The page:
The victory that resulted from high turnout among rural voters and Hispanics, along with parents frustrated over Critical Race Theory (CRT) and those who oppose defunding the police, directly contradicts the far-left's policies and narrative of identity politics.
Voters' rejection of far-left policies has Democrats pointing fingers at each other over who is at fault for the loss. The “moderates” claim radical policies are responsible for the drubbing, while the far-left claims the thrashing was Biden's fault for not passing his radical reconciliation agenda through Congress quickly enough.
Monday morning, an unnamed Democrat congressman from New Jersey told Politico Playbook Biden failed to pass any accomplishments, which hurt the base's enthusiasm.
“Fucking disaster down ballot and way too close at the top. Not enough excitement at top of NJ ticket — Biden, Covid, etc. No accomplishments. Should have passed infrastructure a month ago,” he said.
In contrast, a far-left House aide also told Playbook the defeat on Tuesday should not be blamed on progressives. “It's absurd to blame progressives for Virginia,” the person said, citing that the race was lost because the election was not about “federal issues.”
“If you want to fault D.C., fault the tiny group of conservative Dems who intentionally blocked childcare, prescription drug reform, universal pre-k, and paid leave all fall,” the far-left aide blamed “moderate” Democrats.
Democrat strategist Sean Clegg told the Los Angeles Times the outcome in Virginia pressurizes Biden's far-left agenda, exacerbating Democrat infighting.
“[The Virginia election] is clearly a reflection of a dynamic that's going on right now in the party and with the president, and we need to correct it if we want to have any success,” Clegg said.
Guy Cecil, chairman of the Democrat group Priorities USA, took no heed of the defeat and told CNN Democrats must react to the loss by continuing to push the radical policies of the Biden-Harris agenda.
“We must begin tomorrow to consolidate and mobilize those who turned out to vote Democratic in 2020,” Cecil said. “And we must draw a sharp contrast between Democratic progress and Republican extremism.”
After Tuesday's defeat, Heather Caygle, Politico's co-Congressional Bureau Chief, tweeted she was already receiving messages from congressional Democrats blaming the far-left for the political upset. Democrat members are “already texting me blaming progressives for ‘debacle' in Virginia,” she said.
Punchbowl News echoed that they are hearing the same concerns from Democrat members. “Numerous Democrats privately have told us they're uneasy with the contours of the massive Build Better Act despite weeks of intra-party negotiations,” the outlet wrote.
According to the Punchbowl's report, Democrat members believe Biden and the far-left are “rushing” through the reconciliation negotiations and that Tuesday's defeat “won't end Democrats' quest to pass the massive reconciliation package, but it will certainly impact it.”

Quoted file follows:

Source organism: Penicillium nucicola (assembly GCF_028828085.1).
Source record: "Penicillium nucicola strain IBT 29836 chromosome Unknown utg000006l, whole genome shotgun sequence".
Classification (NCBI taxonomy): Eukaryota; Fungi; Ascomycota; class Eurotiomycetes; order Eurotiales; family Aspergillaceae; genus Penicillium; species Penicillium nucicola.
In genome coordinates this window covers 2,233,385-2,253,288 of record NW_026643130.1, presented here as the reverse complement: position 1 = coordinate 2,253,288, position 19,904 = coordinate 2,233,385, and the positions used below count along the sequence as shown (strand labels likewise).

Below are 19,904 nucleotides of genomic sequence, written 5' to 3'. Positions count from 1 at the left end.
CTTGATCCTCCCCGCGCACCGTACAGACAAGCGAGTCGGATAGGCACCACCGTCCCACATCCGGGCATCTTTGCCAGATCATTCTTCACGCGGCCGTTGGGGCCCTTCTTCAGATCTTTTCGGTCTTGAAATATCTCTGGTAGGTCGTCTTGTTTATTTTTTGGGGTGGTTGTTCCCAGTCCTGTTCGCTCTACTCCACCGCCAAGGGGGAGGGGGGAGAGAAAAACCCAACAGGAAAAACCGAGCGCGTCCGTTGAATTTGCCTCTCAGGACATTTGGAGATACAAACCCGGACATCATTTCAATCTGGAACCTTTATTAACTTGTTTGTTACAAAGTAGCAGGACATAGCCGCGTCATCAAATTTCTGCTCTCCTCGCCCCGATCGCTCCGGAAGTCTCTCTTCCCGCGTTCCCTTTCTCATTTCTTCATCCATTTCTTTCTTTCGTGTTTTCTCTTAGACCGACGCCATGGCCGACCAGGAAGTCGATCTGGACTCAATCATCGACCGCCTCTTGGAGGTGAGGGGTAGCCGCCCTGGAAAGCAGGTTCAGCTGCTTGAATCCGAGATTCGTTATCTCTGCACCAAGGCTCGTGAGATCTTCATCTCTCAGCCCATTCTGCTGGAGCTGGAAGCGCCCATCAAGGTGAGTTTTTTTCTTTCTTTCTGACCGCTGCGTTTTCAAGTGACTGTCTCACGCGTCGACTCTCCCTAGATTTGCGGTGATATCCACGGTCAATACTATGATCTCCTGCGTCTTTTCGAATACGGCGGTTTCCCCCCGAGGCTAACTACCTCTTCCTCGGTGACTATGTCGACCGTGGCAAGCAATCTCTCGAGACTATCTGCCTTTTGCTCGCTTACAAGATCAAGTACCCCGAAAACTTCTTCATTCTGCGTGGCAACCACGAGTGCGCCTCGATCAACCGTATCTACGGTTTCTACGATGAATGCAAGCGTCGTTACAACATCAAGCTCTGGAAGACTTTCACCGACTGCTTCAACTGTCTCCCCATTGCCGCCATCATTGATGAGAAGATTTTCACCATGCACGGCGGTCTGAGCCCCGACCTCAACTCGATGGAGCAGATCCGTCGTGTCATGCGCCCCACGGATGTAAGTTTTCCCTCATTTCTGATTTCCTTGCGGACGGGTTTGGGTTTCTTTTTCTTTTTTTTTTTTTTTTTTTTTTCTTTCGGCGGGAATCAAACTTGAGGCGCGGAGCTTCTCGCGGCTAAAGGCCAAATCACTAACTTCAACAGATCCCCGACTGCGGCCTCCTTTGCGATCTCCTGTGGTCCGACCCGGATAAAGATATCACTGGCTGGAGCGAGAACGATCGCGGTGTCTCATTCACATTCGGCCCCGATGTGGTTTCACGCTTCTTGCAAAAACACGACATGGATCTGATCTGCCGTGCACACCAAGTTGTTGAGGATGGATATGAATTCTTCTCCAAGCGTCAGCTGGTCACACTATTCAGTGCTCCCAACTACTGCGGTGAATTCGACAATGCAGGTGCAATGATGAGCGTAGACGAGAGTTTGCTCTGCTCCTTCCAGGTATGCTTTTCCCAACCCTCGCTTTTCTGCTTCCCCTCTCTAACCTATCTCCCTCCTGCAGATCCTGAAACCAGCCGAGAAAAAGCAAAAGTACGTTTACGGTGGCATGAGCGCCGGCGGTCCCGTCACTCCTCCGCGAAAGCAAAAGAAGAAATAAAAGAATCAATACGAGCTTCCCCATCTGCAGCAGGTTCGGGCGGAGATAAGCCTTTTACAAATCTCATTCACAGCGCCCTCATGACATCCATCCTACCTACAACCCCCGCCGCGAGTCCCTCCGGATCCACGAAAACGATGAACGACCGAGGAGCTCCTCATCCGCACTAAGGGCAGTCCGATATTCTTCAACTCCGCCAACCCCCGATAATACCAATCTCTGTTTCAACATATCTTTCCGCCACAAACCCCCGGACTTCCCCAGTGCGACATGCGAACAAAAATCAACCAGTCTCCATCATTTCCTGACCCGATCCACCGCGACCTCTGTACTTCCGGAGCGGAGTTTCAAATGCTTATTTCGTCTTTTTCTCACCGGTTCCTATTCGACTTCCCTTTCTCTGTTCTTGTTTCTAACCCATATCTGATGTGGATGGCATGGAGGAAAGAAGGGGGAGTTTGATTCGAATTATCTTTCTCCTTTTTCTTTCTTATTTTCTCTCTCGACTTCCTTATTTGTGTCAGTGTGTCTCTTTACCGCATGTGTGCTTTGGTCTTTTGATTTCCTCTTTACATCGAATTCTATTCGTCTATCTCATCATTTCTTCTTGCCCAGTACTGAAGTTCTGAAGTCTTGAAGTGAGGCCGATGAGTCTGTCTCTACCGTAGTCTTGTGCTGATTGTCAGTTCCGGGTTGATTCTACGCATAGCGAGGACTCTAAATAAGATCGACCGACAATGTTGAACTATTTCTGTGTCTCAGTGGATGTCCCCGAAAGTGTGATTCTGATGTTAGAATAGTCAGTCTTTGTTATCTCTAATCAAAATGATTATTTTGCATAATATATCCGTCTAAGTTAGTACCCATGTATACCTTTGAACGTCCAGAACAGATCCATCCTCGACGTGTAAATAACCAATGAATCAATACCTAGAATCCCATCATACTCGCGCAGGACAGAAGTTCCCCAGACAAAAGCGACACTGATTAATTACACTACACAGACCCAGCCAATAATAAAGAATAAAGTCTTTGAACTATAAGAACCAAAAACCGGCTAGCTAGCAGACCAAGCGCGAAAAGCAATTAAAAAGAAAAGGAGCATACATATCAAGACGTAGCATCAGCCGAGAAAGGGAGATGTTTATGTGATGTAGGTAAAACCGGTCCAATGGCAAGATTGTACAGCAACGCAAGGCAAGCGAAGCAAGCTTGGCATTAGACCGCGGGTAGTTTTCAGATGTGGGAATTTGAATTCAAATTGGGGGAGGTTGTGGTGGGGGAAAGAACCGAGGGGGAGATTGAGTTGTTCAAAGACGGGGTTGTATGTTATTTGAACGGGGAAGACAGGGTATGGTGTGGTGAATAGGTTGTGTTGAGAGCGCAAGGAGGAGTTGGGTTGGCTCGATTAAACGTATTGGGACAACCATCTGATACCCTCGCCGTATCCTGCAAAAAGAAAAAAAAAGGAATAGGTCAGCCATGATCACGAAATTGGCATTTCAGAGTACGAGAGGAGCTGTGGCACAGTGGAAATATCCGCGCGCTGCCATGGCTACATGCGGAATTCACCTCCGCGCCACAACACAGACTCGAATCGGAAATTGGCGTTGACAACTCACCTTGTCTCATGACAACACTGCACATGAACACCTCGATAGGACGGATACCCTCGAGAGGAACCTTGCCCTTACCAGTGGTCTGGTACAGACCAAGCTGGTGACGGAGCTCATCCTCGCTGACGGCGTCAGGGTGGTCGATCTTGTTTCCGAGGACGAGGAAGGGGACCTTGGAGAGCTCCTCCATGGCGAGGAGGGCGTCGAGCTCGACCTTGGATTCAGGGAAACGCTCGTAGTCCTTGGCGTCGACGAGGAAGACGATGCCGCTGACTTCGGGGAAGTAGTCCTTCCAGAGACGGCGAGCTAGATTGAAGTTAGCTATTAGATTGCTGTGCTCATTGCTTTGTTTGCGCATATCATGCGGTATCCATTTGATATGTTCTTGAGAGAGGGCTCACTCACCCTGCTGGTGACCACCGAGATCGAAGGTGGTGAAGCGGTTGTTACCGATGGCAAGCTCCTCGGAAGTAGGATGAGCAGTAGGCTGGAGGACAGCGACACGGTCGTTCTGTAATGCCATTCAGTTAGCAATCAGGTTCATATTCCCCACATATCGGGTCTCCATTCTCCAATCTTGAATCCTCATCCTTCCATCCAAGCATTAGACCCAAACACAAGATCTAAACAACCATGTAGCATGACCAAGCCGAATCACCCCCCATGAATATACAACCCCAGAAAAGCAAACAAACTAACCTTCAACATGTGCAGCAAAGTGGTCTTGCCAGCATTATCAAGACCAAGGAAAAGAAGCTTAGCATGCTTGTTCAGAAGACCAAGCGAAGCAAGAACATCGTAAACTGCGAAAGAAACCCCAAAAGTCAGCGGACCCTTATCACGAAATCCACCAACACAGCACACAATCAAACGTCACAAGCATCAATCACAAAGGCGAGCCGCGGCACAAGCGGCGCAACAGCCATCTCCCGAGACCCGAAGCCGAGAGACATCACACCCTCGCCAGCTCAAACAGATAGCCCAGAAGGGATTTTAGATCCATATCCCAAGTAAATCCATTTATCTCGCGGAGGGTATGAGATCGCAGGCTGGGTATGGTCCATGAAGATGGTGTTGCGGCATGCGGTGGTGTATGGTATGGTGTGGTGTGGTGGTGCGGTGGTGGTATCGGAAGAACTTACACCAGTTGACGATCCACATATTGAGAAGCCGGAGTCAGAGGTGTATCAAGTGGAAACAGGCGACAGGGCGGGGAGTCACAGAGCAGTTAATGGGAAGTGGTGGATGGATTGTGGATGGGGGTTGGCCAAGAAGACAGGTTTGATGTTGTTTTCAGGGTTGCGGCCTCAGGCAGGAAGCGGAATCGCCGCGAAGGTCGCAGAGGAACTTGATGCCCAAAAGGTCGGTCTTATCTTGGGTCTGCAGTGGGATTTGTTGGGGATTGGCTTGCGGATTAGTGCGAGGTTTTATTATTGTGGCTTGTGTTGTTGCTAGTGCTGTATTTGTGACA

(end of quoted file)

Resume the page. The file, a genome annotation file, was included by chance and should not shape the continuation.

House Speaker Nancy Pelosi (D-CA) announced Tuesday a vote will occur on Biden's agenda before Monday's recess. However, Tuesday's losses are likely to impact Pelosi's ability to whip the vote amid infighting.
Pelosi’s reaction to last night’s results is priceless.
— Benny (@bennyjohnson) November 3, 2021
Also troubling for the passage of Biden's agenda is that the full text of the reconciliation package has not yet been released. That is a problem considering the Blue Dog Coalition has requested 72 hours to review the text of the massive tax-and-spend bill.
Another challenge to passing Biden's package this week is that the legislation has not been scored by the Congressional Budget Office (CBO). Biden claimed the original $3.5 trillion framework would “cost nothing.”
Manchin not thrilled to hear Speaker Pelosi has added four weeks of paid leave back in BBB:
“That’s a challenge and they know how I feel about it,” he tells reporters.
— Alex Bolton (@alexanderbolton) November 3, 2021
But the Democrat infighting and complications from quickly passing legislation, which would be the greatest expansion of progressive policies since Lyndon Johnson's 1960's Great Society, seems to not bother the White House.
The White House reportedly told CNN the defeat on Tuesday had nothing to do with Biden or his radical agenda. The administration indicated they will continue pushing their far-left policies.
“Hopefully [the loss] lights a fire under our team on the bill to act,” a senior administration official said. “Clearly voters are frustrated by the pace of action and we need to pick up that pace.”